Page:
Blood into Ink: South Asian and Middle Eastern Women Write War, ed. by Miriam Cooke and Roshni Rustomji-Kerns. Boulder, CO: Westview Press, 1994. xxvi + 237 pages. Bibl. Note to p. 238. $59.95 cloth; $19.95 paper.
The editors of this anthology remark that "in South Asia and the Middle East, women live battles and violence not as a constant state of alert and destruction, but as a charged normality" (p. 8). These stories, memoirs, poems, and excerpts of novels by women from a wide range of Asian societies, inscribe war not as a far-off front but as daily life, as something that must be both lived and resisted. Translated from Arabic and Hebrew; Punjabi, Hindi, and Urdu; Farsi and Pushto; and in some cases written originally in English, the texts are organized by the editors into sections on "Remembering" and on "Waging Peace."
Yet, as Cooke and Rustomji-Kerns note, acts of recollection and the work of reconciliation overlap. Moreover, either may entail an acceptance of involvement in violent exchanges. Women recognize that if their part in armed conflict is to be acknowledged and if new understandings are to challenge "the cohesion of male-dominated war myths" (p. 8), their participation in war calls for their own writing of war experience. In those heretofore dominant myths, women look on in I silence and children are invisible. But the writings in Blood into Ink subvert, even as they invoke the old mythologies of male heroism and presence, female invisibility and acquiescence. In Palestinian writer Nuha Samaral's short story--"Two Faces, One Woman"--a woman whose husband heads for Paris in the thick of war fashions a new identity to survive: "Now that the man had gone she could stop lying" (p. 126). In Krishna Sob's Hindi story--"Where is my Mother?"--a child's understanding of war confounds a soldier's lone attempts to make amends for his participation in war.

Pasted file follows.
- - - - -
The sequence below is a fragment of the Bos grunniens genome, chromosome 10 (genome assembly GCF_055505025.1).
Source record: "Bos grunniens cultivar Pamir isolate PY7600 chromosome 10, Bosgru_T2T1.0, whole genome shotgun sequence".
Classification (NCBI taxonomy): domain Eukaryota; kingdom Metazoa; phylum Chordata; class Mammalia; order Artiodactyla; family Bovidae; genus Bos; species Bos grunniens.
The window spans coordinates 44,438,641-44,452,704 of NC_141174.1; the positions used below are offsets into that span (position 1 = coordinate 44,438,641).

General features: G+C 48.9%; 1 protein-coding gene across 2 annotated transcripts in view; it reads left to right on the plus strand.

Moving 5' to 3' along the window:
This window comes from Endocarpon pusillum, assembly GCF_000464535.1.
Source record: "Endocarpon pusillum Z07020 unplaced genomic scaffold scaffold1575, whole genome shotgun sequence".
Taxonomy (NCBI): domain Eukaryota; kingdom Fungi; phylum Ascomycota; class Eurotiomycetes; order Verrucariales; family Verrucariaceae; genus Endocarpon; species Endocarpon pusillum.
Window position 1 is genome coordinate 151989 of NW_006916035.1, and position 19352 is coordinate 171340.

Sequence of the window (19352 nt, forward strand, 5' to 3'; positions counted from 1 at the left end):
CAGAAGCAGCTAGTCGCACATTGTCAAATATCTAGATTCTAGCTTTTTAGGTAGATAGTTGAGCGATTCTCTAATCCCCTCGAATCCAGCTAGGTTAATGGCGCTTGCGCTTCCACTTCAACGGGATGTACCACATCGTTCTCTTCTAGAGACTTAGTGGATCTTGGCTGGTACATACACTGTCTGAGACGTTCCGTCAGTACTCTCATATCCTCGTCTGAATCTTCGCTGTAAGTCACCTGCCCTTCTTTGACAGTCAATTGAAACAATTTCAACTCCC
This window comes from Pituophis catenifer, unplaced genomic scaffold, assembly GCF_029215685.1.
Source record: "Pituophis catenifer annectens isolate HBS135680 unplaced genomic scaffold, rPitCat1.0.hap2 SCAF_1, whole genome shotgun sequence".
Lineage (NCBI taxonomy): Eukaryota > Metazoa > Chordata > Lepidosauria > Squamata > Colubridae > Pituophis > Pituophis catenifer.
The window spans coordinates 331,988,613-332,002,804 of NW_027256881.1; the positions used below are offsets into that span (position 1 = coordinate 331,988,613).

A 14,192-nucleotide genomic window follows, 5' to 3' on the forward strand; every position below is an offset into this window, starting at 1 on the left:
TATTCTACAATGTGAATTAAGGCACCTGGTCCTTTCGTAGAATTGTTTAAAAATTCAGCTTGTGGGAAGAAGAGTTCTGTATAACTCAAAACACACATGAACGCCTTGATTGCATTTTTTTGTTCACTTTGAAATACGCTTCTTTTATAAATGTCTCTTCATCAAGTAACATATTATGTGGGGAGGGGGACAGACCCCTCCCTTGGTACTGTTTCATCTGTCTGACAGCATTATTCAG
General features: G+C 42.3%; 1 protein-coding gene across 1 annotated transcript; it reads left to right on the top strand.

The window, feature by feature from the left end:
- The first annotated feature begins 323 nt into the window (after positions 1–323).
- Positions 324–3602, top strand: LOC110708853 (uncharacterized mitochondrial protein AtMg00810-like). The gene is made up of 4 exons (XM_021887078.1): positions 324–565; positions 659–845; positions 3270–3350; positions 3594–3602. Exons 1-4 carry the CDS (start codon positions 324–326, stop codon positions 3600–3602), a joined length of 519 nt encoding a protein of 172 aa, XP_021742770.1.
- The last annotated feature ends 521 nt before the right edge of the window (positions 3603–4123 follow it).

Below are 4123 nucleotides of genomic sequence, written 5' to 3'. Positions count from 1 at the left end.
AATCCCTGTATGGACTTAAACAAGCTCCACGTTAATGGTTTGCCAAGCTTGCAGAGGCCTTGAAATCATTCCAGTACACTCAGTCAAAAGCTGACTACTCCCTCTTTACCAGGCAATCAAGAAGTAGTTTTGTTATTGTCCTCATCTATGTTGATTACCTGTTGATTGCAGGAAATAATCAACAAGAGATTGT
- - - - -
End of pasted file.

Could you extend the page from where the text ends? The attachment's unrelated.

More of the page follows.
Breaking the taboo of silence and demolishing the conventional wartime gender ascription of roles, the selections in this anthology also question literary genre boundaries, as the editors' choices confront issues of canonicity, conventional academically defined "area studies" boundaries, and closed circles of identity politics. …